Hardened royalists staged a protest against Amnesty International Thailand at Silom Complex on Monday. The group said that the human rights watchdog is undermining the country’s stability by campaigning for the rights of the detained protest leaders who are calling for the reformation of the royal institution.
The royalist protesters demand that Amnesty International be kicked out of the country for supporting pro-democracy protest leaders who are currently detained on pretrial detention.
The small rally came only days after Prayut instructed authorities on Friday to investigate whether Amnesty International Thailand had broken any laws. If the government finds evidence that they did, then their license could be revoked.
Junta-appointed senator Somchai Sawaengkarn, who is also the chairman of the senate committee on human rights, liberty, and consumer protection, told reporters on Friday that he agreed with Prayut’s instruction.
“The premier can certainly order the investigation to find out if they have properly registered since there are questions whether Amnesty International Thailand has been guiding protests and providing financial support for violent protests in Thailand,” Somchai said.
He added that besides Amnesty International Thailand, the Anti-Money Laundering Office should also investigate other organizations to find out if any of them have been operating beyond their scope of duties or interfering with the country’s affairs.
Many royalists, along with Somchai, claim that organizations like Amnesty are looking to destabilize the country. They say that the group has political objectives, such as advocating for the amendment of the constitution that could lead to the overthrowing of the constitutional monarchy system or the amendment of the lese-majeste law.
“Some of them [rights organizations], which are the minority, have not followed the proper process,” wrote Panitan Wattanayagorn, a lecturer in political science at Chulalongkorn University, on his Facebook on Saturday.
“For example, some of them do not have a license, they did not set up a proper office and they did not send their operational plan to the Thai government.”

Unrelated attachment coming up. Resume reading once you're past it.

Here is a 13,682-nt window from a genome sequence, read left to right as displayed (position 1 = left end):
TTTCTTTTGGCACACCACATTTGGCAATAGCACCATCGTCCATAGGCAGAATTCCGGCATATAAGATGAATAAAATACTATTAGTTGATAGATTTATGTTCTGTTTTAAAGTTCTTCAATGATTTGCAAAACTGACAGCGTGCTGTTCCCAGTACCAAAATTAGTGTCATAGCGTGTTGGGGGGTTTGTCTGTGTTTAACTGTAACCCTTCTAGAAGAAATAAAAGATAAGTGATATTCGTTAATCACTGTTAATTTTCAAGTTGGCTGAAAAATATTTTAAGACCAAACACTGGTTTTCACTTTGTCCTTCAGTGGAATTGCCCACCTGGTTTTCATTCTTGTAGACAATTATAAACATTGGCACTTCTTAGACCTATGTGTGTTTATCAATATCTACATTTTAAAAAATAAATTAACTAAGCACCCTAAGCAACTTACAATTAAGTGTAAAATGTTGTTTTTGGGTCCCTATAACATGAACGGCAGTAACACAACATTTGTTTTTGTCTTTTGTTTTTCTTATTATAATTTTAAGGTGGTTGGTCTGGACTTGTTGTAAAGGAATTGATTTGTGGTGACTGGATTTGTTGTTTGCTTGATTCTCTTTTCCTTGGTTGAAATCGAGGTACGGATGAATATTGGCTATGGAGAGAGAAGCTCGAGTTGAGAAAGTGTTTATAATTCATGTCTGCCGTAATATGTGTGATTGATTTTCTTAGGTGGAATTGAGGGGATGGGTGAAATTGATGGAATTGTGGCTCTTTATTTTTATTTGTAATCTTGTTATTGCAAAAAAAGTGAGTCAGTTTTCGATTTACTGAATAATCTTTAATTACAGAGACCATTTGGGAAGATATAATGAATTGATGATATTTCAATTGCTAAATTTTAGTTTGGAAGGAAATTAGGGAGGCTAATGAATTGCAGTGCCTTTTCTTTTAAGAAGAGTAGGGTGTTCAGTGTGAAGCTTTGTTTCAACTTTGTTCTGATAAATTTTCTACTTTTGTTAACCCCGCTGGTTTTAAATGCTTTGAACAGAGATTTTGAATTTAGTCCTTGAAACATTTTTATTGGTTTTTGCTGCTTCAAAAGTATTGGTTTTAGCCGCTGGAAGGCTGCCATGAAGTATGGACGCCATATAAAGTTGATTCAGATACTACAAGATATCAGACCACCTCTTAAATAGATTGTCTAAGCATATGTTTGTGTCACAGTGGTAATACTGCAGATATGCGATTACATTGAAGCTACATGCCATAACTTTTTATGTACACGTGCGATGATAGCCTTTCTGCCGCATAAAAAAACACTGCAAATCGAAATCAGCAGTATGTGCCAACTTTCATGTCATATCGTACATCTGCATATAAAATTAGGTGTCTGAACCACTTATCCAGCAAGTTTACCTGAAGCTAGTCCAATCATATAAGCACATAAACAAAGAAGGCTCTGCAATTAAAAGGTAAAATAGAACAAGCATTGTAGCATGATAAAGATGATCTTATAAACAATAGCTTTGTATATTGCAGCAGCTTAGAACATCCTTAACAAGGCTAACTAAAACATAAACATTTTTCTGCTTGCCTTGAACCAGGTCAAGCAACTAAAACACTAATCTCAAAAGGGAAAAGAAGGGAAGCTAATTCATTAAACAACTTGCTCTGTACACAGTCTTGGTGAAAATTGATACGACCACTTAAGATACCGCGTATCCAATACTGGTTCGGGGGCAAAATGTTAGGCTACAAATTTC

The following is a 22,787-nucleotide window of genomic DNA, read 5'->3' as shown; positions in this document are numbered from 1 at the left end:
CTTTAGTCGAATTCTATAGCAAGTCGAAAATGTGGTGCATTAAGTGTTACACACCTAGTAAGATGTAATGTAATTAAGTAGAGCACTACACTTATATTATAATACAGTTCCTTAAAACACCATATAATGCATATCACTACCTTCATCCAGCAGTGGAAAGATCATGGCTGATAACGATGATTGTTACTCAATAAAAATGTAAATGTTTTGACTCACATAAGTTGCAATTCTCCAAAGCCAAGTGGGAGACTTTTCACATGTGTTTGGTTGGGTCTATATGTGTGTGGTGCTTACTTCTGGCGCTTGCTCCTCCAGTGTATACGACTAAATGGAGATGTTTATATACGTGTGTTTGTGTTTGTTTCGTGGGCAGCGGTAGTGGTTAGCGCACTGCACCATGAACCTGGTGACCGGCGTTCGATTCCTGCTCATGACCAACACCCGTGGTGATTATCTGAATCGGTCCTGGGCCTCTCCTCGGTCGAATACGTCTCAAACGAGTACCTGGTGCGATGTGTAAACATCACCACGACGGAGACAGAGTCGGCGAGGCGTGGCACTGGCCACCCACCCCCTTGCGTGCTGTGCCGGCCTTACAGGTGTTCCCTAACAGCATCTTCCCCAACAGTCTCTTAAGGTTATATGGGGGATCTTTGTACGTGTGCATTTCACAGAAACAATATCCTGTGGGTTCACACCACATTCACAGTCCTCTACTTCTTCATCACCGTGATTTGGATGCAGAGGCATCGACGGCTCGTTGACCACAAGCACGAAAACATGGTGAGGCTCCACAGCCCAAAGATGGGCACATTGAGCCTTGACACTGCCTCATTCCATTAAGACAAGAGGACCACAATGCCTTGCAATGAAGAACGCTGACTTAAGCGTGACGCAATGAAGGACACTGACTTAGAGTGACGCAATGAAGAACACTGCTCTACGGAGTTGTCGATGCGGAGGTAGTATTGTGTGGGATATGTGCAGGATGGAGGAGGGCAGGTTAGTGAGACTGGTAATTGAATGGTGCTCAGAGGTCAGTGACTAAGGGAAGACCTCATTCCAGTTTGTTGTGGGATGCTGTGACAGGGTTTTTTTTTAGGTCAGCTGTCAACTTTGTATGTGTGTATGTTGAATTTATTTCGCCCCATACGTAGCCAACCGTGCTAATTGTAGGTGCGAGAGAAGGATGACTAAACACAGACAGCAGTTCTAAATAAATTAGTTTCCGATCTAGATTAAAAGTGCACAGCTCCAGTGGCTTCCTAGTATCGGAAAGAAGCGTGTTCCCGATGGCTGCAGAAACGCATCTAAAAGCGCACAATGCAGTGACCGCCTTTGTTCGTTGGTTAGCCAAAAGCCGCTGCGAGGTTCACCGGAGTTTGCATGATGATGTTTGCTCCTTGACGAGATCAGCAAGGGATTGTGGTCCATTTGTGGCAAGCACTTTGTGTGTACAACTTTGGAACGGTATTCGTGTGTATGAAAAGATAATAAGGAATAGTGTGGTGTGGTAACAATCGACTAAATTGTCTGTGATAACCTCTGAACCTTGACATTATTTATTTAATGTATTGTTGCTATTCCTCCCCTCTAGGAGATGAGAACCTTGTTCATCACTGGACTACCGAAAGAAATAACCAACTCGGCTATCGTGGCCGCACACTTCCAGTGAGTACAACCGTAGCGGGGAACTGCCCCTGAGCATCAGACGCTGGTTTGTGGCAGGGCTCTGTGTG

He said that some of them have interfered in politics, which is a legal violation and bad diplomatic protocol.
The Prayut government is prosecuting more than 1,600 people for politically related charges and more than 160 people have been charged with alleged violation of the lese-majeste law since November 2020, according to Thai Lawyers for Human Rights.
Currently, 27 people are being held in pretrial detention for charges related to protests and political expression including six people who are being charged with lese-majeste such as human rights lawyer Anon Nampa, Parit “Penguin” Chiwarak and Panusaya “Rung” Sithijirawattanakul.
Human rights groups have dubbed the lese-majeste law as “draconian,” and they are calling for the government to release detained protest leaders and pro-democracy activists on bail so they can properly fight for their case.
Laddawan Tantivitayapitak, a human rights scholar, said on Sunday that Amnesty International Thailand is simply performing its duties as an international rights group. She says that calling for the release of political prisoners is integral to their mission as an organization.
She said the international group has been advocating for human rights and political prisoners in Thailand for the past four decades and their works have always been accepted by the society and the global community.
She urged the government to reconsider their repressive actions and the decision to push the NGO out of the country or Thailand could add more proof that the country is indeed being run by a military dictatorship.
“A democratic government must be able to accept criticism,” Laddawan explained. “If a government cannot accept criticism, it is considered to be an authoritarian government.”